I have no idea of the creative and literary abilities of Flanagan. Most script writers these days are not as good as the legends of the past, though of course that is just my opinion. But even irrespective of that, you cannot take a short story by the greatest short story horror writer ever (though Marjorie Bowen is close!), and make it into eight hour-long episodes. It would be like trying to make a long poem out of a sonnet, it belies the concept.

Poe’s story is meant to be the length it is, because he tells all that he wants to tell. One can extrapolate and surmise about some of it, but Poe does not tell us, nor may he want to. It can be exciting to explore deeper layers, but the writer usually wants to leave us with that ambiguity. If it is spelled out, the work loses much of its power.

There was a TV series a few years ago based on Washington Irving’s “The Legend of Sleepy Hollow.” I watched the first one or two episodes, but it got bogged down, as such things will do, because it is not something that should be stretched out. TV shows of course are usually meant to be stretched out. Some are meant to be open-ended, the longer they can draw an acceptable audience size, the better the producers like it, and the longer it will go. Some shows are circumscribed by length from the beginning, and those are usually the better ones, I think, because they are not artificially stretched out.

The only way that “The Fall of the House of Usher” can be stretched into eight hours, is for the writers to add all sorts of things that are not in the story. For example, there is no violence, but I would bet that there will be some in this one. There are only three characters in the story (except for the mention of servants), and only two of them, the narrator and Roderick Usher, speak. But you know that there will be new characters in this so-called adaptation, and they will of course say and do things, and turn the story into something else. It might be interesting, it might be ridiculous, but it will only partially be Poe’s story.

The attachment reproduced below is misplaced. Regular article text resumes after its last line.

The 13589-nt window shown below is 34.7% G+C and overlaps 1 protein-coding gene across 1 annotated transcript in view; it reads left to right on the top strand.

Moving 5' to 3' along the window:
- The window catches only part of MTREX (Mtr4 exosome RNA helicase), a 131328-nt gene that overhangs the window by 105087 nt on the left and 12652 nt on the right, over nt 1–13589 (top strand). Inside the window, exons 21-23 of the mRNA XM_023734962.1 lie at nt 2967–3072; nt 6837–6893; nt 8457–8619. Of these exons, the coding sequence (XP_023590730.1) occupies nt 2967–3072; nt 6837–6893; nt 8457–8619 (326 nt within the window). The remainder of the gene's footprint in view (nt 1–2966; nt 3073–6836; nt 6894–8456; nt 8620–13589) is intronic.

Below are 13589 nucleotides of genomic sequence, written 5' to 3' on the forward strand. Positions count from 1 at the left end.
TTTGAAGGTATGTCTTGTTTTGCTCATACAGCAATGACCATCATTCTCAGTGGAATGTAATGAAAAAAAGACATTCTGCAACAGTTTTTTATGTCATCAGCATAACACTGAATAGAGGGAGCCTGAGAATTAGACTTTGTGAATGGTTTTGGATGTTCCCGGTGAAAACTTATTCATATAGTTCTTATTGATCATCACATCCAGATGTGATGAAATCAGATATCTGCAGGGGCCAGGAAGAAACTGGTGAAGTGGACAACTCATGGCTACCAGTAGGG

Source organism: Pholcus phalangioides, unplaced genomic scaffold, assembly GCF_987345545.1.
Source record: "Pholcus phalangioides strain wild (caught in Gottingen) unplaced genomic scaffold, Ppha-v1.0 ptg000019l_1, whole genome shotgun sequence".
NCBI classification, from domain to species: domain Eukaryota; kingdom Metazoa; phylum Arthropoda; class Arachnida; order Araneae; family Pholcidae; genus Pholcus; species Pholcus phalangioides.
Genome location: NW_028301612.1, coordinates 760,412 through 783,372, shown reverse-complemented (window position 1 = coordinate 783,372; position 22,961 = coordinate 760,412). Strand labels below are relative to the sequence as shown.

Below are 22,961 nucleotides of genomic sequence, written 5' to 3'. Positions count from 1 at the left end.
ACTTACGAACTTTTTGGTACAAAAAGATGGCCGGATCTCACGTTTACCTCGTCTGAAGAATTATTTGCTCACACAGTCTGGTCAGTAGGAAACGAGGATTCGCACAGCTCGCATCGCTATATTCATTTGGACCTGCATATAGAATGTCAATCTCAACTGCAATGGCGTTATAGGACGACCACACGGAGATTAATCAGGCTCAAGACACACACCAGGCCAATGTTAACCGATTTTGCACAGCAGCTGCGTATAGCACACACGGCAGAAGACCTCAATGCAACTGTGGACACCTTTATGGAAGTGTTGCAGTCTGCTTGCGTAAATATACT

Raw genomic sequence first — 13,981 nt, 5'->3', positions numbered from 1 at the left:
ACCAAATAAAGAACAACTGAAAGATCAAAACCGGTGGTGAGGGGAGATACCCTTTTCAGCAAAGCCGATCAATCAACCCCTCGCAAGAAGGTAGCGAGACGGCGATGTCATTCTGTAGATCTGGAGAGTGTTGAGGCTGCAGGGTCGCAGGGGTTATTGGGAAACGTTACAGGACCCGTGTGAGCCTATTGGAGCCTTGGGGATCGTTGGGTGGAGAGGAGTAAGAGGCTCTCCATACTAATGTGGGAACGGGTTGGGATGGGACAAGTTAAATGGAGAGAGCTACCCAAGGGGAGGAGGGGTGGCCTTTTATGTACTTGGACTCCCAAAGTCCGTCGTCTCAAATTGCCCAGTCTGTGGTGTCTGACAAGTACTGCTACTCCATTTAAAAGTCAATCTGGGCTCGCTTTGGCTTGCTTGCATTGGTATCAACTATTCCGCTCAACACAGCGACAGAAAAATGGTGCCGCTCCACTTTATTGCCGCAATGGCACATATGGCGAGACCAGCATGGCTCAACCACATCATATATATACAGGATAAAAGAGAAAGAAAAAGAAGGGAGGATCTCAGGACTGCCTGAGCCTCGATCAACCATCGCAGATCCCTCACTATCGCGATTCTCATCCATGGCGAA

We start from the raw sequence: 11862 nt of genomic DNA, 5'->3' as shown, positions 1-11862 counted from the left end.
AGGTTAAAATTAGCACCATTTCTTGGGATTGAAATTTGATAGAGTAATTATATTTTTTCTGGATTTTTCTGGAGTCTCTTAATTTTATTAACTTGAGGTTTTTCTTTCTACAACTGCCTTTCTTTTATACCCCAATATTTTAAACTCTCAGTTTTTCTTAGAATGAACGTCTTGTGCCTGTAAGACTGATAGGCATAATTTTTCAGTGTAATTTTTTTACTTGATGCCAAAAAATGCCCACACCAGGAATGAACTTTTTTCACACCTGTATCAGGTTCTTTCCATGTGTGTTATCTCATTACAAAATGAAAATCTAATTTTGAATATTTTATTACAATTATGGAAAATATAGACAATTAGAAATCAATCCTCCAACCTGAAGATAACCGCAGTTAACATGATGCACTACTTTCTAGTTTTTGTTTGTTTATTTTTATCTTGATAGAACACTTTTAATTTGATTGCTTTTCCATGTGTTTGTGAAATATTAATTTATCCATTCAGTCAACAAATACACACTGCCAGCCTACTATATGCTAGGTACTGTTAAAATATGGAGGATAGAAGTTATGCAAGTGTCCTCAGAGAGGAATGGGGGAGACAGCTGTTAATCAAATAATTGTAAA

I get bothered by such things more than many. I know that it is just a show; and there are about 500 shows, it seems, from TV, to streaming services, so why should it matter? Well, I am a purist when it comes to great literature. And “Usher” is great, in that it may be one of the most atmospheric works of short fiction ever written.

It is somewhat over the top, perhaps, but it draws you in to what is almost a dream world, so much so that one could almost wonder if the narrator has imagined it all, or is mentally unbalanced, as many of Poe’s short story narrators are. But I think he is sane, and he is just telling a haunting story. That is Poe’s story, so it should not be very much tampered with. My feeling is that if someone has a great idea for a story, then they should write that, not purloin someone else’s story and gain the audience which is drawn to the familiar name.

So I will not watch it; and if I hear that it is really great, I might change my mind, but I would be amazed if it is, because it is not Poe, it is these two writers who are writing it, using the original story only as a launching point for whatever they feel like putting in it. I am stubborn about this kind of thing.

I would not watch Steven Moffatt’s stories about Sherlock Holmes, where he “wittily” changed the titles (“A Study in Scarlet” became “A Study in Pink”), and then created his own Holmes and Watson characters. Holmes a self-described sociopath? Nonsense! And I have read all the stories. Nor would I see the other show with Holmes in New York, and Dr. Watson being a woman. Try this kind of thing with one of Jane Austen’s stories, and those who love her novels would be outraged! But they keep doing it with Holmes.

The famed “B movie” director Roger Corman actually made some entertaining films of some of Poe’s stories. They were deliberately overplayed, usually with Vincent Price doing his unique mix of urbanity and malevolence, in stories which always had some humor in them, too. That was not Poe, he never had humor in his stories, but no one pretended that these were the actual stories, though they were filmed well, with fantastic settings filled with tapestries and flowing gowns. I must admit that I am curious as to what Flanagan and Finognan have in mind–but not curious enough to actually watch, and get upset at the liberties they are taking with the story. And of course there will be many who think that this version is actually Poe’s story, which is just not right.

Even so, this cannot be as upsetting to me as when I learned that a playwright named Bryony Lavery was adapting “Treasure Island” for the stage, with Jim Hawkins being a young woman. They actually filmed this for movie theatres, and I vigorously boycotted it by not going. An outrage! “Treasure Island” is probably the greatest adventure novel ever written. Leave my favorite stories alone!